Tis the season…so another MapCarte entry that looks at the design of a toy based on a map. Sometimes the simplest ideas turn out to be the best and producing a globe made as a pillow has been a commercial hit for the designers and manufacturers of Hugg-a-Planet. The design is fun, useful and memorable as the central message is we can wrap our arms around the world and give it a hug. It’s an object that supports all sorts of play activities in young children and the map itself is designed to be colourful and attractive. This doesn’t need perfect cartography…just the sense of the shape of the world that children can get to grips with, literally.
Of course, it has a secondary purpose as an educational aid and allows children to begin to learn about geography by using the hugg-a-planet to show where countries and places are. Beyond childhood, hugg-a-planet has become somewhat iconic as a metaphor for global peace. It resonates with those seeking to explore enviromentalism and as pleasing object to have lying around as a cushion with meaning.
It’s a fun toy but one which has been used and shared by Presidents as well as global business and political leaders and televison, movie and musical celebrities. It’s even found its way onto the International Space Station where it began it’s orbit in 2009.
You can find out more about Hugg-a-Planet at the website here.
View the web map by clicking the image above
Globes are always powerful symbols and more and more use of them is being made in the online world, largely as a result of the impact that Google Earth has had and people’s appetite for rotating, panning and zooming earth-like objects. We have always spun globes…we are just now able to do it digitally as well as we can the desk globe.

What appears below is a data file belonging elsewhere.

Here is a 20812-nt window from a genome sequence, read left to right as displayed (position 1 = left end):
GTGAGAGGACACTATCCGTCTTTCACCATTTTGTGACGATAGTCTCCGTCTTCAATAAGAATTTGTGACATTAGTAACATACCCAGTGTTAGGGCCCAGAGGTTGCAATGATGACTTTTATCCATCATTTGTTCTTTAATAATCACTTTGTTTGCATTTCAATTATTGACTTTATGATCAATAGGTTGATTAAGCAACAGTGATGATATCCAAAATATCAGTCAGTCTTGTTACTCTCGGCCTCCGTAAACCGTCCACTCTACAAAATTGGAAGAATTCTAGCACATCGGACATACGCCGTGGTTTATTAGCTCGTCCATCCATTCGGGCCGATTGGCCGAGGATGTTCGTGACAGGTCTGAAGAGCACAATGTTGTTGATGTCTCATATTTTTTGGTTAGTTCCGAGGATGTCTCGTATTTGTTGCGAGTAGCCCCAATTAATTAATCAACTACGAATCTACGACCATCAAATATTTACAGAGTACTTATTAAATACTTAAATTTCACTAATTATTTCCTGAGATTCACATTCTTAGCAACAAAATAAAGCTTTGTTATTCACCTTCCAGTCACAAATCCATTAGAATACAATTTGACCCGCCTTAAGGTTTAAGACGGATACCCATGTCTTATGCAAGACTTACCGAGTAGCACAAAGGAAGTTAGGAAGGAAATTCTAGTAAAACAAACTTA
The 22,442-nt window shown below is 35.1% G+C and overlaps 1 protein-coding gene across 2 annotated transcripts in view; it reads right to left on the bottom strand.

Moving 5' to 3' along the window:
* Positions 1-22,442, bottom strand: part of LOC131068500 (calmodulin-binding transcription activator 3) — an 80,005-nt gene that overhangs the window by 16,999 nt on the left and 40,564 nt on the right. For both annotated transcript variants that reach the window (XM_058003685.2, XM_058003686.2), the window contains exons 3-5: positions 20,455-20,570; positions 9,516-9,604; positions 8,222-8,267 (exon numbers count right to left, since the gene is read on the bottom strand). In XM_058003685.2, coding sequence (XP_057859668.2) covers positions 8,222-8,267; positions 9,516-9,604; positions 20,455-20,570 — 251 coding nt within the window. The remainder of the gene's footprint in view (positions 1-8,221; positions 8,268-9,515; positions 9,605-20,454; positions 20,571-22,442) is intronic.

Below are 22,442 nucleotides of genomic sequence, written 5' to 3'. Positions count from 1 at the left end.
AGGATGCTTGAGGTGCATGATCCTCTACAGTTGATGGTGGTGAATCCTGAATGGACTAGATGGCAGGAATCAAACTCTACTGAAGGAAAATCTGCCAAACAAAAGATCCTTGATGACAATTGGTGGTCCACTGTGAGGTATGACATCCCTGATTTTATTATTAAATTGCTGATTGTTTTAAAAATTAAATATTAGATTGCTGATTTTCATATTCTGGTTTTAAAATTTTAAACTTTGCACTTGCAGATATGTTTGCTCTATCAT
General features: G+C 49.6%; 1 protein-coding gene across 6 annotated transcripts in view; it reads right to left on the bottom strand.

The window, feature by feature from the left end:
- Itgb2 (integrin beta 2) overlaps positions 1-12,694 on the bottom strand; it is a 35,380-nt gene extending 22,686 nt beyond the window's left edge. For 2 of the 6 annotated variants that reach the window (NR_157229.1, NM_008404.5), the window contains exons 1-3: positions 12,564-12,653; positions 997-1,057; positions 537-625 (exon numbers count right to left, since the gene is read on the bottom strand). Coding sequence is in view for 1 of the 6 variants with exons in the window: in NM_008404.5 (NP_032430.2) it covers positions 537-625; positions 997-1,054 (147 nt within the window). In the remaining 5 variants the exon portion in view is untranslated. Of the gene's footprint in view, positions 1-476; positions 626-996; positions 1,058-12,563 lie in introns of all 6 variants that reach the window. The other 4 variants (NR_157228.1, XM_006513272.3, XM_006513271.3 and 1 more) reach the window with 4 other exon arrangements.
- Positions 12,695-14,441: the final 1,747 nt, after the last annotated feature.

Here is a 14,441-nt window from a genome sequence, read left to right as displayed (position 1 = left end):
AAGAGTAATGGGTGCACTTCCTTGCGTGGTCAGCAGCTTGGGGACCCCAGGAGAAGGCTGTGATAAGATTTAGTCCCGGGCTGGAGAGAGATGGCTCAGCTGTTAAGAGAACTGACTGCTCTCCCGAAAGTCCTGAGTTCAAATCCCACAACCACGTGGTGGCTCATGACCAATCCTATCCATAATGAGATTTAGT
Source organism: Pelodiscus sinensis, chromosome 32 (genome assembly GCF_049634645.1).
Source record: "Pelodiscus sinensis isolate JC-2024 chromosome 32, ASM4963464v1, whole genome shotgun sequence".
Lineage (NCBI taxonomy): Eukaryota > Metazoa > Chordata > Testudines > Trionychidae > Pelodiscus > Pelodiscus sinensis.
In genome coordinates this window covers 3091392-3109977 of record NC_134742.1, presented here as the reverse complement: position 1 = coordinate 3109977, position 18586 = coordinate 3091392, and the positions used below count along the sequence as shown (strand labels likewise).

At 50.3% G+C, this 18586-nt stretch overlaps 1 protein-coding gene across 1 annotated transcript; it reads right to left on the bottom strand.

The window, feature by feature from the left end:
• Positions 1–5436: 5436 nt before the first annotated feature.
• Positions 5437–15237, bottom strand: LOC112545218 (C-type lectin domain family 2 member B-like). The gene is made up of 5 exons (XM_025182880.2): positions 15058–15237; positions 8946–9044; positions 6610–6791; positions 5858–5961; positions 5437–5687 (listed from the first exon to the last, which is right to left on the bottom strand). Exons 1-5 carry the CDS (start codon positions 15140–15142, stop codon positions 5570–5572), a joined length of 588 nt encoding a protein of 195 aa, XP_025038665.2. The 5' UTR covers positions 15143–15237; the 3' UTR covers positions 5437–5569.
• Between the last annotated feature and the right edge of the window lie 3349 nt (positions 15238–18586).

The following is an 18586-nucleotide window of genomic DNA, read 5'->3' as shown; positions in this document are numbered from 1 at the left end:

Moritz Stefaner, in collaboration with Studio NAND, Medienfabrik and Jens Franke have designed a truly abstract globe to act as a container for thematic detail relating to FIFA’s football related educational activities worldwide. The digital medium supports such an abstract approach well with countries and continents constructed from tessalated triangles. Triangles also follow through to the symbology used to represent the different activity with numeric and qualitative information being assigned. Symbols can be filtered and, of course, the globe can be manipulated to focus on specific countries.
As the globe spins we see the inverse of landmasses through what is, in effect, a transparent model. This could cause visual clutter but the elegant abstract nature of the approach allows the design to capitalize on the aesthetic.
Colours, graphs, statistics and navigation are all intuitive and the application performs smoothly. There are focus-context changes made all the time as you spin the globe to bring different information into view and you can filter any amount of the content. There’s even an ambient low-level soundtrack to provide an aural abstract experience at the same time as interacting with the globe and various clicks and indications that some state change has been implemented by the user controlling the map.
A globe is an enjoyable experience because it’s tactile and allows you to see what’s round the corner as it is spun. This digital version is no less tactile which is a success for a digital application.
More detail on Moritz Stefaner’s web site here.
Click the image to go to Armsglobe
This data visualization (map?) was produced by Google as part of the 2012 Google Ideas INFO (Illicit Networks, Forces in Opposition) Summit. The data was provided by the Peace Research Institute Oslo (PRIO) and comprises a database of small arms imports and exports. There are over 1 million data points of individual exports and imports that map the transfer of small arms, light weapons and ammunition across 250 states and territories across the world between 1992 and 2010.
The purpose of the map was to highlight the illicit trade in small weaponry as a way to shed light on the fact that 60% of all violent deaths are due to small arms and light weapons. Creating a visually arresting, in-your-face map provides just the right aesthetic for capturing people’s attention. Sure, the data could have been mapped on a flat map with muted colours and a conservative approach but sometimes the subject matter and the purpose need something altogether different. The design is deliberately startling and captivating and illustrates patterns and trends in the import and export market so that one can better understand how they might relate to conflicts.